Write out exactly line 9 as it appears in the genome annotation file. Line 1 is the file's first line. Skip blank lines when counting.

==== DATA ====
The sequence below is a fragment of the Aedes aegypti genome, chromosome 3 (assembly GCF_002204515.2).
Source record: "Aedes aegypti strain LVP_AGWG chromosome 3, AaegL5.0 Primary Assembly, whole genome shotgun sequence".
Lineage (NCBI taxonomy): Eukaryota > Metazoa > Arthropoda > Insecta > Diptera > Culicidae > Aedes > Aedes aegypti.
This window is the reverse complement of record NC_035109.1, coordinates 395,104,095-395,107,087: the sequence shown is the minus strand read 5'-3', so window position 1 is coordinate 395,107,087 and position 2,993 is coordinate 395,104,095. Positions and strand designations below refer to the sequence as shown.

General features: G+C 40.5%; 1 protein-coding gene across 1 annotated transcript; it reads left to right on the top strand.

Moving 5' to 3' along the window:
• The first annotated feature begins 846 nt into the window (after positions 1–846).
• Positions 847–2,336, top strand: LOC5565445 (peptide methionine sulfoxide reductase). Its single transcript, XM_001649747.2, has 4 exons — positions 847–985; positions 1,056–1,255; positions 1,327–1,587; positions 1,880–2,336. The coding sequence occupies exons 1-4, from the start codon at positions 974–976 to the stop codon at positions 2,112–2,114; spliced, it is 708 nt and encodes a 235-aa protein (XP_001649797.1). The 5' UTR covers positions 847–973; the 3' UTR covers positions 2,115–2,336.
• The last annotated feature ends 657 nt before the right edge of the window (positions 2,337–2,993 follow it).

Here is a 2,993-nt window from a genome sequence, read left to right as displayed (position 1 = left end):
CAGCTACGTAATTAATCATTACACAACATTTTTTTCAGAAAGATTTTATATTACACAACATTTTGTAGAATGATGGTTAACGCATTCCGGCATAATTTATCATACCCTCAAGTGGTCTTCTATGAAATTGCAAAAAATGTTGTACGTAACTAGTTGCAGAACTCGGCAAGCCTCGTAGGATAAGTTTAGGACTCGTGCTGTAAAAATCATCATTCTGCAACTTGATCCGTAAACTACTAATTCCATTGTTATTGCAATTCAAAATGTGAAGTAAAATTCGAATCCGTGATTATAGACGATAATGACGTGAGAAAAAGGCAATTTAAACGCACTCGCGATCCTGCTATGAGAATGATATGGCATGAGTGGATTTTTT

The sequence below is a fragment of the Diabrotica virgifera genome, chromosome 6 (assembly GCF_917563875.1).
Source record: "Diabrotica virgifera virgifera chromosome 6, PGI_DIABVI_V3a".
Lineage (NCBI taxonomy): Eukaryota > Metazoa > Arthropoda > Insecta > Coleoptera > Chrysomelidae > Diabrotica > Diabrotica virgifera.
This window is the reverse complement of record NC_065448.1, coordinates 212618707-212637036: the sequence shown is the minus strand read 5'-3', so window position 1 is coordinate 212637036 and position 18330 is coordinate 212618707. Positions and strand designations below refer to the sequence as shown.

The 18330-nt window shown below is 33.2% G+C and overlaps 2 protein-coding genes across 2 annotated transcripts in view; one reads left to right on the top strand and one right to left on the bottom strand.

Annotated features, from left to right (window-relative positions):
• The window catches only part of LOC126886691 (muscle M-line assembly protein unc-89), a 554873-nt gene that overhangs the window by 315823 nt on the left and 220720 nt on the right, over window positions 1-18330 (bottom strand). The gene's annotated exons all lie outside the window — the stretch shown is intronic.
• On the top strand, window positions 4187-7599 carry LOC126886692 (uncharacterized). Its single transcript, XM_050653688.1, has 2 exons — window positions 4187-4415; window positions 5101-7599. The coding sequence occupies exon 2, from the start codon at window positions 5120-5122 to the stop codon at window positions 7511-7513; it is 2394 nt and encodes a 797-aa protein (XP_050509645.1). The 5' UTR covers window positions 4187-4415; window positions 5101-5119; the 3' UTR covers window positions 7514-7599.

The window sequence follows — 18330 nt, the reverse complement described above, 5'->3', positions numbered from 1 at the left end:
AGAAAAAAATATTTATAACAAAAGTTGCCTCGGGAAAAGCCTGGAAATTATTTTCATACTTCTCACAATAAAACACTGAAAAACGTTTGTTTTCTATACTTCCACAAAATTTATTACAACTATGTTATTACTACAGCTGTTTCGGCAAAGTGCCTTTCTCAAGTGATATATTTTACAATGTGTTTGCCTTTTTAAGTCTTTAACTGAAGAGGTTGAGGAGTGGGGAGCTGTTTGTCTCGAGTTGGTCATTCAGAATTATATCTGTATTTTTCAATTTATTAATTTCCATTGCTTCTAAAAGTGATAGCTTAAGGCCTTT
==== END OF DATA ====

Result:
• The last annotated feature ends 657 nt before the right edge of the window (positions 2,337–2,993 follow it).